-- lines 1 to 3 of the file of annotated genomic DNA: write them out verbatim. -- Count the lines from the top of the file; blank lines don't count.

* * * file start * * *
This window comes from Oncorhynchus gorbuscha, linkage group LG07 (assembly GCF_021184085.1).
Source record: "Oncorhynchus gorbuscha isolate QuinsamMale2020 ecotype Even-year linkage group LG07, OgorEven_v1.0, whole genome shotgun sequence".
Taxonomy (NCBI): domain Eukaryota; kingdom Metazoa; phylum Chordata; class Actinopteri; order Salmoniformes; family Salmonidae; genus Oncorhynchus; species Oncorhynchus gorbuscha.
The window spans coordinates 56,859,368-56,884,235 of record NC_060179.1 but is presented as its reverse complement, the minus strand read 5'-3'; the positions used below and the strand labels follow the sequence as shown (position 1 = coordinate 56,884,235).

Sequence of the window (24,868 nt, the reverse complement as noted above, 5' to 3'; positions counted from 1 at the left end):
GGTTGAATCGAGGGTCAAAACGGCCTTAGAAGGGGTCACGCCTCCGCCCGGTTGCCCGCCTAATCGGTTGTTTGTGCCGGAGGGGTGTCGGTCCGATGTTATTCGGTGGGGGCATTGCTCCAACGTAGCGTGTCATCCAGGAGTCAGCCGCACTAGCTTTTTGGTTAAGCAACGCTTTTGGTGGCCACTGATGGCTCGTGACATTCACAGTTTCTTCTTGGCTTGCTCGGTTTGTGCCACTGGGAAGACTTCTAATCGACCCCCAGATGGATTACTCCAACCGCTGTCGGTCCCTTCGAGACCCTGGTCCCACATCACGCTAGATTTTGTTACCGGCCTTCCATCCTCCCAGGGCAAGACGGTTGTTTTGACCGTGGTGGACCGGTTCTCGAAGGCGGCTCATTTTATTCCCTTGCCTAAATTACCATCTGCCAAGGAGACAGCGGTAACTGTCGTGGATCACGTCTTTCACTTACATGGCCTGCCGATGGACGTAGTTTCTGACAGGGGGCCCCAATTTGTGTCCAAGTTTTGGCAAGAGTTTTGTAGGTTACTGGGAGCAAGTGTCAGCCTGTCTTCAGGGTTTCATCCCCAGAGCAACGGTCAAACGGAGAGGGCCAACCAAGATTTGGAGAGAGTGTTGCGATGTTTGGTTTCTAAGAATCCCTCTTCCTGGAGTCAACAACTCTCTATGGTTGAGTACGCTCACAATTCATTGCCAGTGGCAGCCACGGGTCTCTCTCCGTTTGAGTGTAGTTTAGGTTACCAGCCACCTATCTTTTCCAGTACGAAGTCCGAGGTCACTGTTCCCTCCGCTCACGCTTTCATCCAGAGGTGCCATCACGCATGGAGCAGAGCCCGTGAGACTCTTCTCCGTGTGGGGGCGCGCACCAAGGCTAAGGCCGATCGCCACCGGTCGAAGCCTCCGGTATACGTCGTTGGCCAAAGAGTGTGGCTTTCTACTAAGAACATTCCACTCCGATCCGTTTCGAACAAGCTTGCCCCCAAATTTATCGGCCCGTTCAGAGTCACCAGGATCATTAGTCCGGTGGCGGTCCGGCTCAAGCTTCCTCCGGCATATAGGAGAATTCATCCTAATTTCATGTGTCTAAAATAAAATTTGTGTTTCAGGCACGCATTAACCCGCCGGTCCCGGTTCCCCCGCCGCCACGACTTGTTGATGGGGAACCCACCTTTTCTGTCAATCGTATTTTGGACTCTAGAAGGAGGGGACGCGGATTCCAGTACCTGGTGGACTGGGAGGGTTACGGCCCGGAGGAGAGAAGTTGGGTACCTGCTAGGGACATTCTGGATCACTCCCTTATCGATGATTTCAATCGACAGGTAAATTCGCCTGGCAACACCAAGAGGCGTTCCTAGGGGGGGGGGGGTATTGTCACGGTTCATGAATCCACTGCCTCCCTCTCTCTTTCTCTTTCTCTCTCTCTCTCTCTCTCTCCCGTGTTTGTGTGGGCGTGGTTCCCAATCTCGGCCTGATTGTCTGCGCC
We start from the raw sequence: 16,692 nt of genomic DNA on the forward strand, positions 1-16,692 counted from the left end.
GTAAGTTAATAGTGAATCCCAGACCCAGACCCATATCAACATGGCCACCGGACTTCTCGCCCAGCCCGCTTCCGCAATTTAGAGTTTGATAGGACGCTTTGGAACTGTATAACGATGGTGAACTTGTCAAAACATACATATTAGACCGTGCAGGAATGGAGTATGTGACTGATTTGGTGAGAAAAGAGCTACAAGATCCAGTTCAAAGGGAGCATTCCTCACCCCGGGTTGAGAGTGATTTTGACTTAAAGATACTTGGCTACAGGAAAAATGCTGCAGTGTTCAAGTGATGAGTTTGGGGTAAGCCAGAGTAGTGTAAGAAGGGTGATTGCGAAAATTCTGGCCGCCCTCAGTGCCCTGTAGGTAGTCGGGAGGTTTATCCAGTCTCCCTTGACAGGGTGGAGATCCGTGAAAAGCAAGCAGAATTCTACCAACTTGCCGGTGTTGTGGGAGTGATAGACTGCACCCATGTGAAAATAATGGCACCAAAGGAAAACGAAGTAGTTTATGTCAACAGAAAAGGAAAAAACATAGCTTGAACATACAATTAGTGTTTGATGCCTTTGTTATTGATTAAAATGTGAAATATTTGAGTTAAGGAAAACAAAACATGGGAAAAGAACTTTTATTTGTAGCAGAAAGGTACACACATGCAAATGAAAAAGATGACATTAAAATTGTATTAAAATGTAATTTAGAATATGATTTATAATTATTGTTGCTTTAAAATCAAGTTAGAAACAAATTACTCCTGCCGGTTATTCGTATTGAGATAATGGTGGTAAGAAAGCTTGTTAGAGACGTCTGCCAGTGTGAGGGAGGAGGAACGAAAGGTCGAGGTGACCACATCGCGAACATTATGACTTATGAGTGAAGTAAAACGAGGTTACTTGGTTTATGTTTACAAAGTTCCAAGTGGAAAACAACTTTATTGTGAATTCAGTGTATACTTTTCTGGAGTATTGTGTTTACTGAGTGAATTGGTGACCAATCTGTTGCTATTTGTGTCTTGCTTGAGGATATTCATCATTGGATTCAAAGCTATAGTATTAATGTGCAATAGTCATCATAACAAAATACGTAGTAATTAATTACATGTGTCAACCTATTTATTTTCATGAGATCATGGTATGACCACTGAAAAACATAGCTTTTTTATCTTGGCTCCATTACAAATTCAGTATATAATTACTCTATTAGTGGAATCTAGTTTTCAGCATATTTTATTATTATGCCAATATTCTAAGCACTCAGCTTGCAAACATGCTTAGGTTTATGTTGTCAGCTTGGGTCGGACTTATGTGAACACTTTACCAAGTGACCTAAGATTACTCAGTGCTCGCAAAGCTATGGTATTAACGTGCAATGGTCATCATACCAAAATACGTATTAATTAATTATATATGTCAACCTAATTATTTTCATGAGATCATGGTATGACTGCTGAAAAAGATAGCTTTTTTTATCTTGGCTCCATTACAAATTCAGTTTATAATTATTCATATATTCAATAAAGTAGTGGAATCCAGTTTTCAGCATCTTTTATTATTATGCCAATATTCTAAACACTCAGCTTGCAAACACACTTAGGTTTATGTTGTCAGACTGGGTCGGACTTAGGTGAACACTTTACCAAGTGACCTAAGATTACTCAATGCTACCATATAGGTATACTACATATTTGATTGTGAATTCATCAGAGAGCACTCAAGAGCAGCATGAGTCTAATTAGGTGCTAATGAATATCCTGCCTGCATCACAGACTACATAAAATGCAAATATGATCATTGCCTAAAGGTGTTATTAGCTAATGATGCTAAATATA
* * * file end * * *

This window comes from Oncorhynchus gorbuscha, linkage group LG07 (assembly GCF_021184085.1).
Source record: "Oncorhynchus gorbuscha isolate QuinsamMale2020 ecotype Even-year linkage group LG07, OgorEven_v1.0, whole genome shotgun sequence".
Taxonomy (NCBI): domain Eukaryota; kingdom Metazoa; phylum Chordata; class Actinopteri; order Salmoniformes; family Salmonidae; genus Oncorhynchus; species Oncorhynchus gorbuscha.